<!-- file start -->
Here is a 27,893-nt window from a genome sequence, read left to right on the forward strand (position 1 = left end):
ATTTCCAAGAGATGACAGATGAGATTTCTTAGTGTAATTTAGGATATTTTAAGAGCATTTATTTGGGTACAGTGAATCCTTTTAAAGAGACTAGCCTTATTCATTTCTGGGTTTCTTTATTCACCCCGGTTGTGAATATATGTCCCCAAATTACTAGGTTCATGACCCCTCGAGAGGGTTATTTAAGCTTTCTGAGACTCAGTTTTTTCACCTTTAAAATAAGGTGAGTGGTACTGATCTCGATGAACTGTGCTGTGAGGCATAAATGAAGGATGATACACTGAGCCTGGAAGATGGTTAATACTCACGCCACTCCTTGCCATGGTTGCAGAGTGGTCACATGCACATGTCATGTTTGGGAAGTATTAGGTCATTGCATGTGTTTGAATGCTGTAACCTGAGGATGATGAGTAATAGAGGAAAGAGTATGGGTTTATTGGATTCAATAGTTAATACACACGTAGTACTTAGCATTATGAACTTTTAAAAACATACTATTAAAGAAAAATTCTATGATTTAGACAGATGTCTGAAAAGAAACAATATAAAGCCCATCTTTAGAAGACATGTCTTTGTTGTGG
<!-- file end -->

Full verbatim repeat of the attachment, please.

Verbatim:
Here is a 27,893-nt window from a genome sequence, read left to right on the forward strand (position 1 = left end):
ATTTCCAAGAGATGACAGATGAGATTTCTTAGTGTAATTTAGGATATTTTAAGAGCATTTATTTGGGTACAGTGAATCCTTTTAAAGAGACTAGCCTTATTCATTTCTGGGTTTCTTTATTCACCCCGGTTGTGAATATATGTCCCCAAATTACTAGGTTCATGACCCCTCGAGAGGGTTATTTAAGCTTTCTGAGACTCAGTTTTTTCACCTTTAAAATAAGGTGAGTGGTACTGATCTCGATGAACTGTGCTGTGAGGCATAAATGAAGGATGATACACTGAGCCTGGAAGATGGTTAATACTCACGCCACTCCTTGCCATGGTTGCAGAGTGGTCACATGCACATGTCATGTTTGGGAAGTATTAGGTCATTGCATGTGTTTGAATGCTGTAACCTGAGGATGATGAGTAATAGAGGAAAGAGTATGGGTTTATTGGATTCAATAGTTAATACACACGTAGTACTTAGCATTATGAACTTTTAAAAACATACTATTAAAGAAAAATTCTATGATTTAGACAGATGTCTGAAAAGAAACAATATAAAGCCCATCTTTAGAAGACATGTCTTTGTTGTGG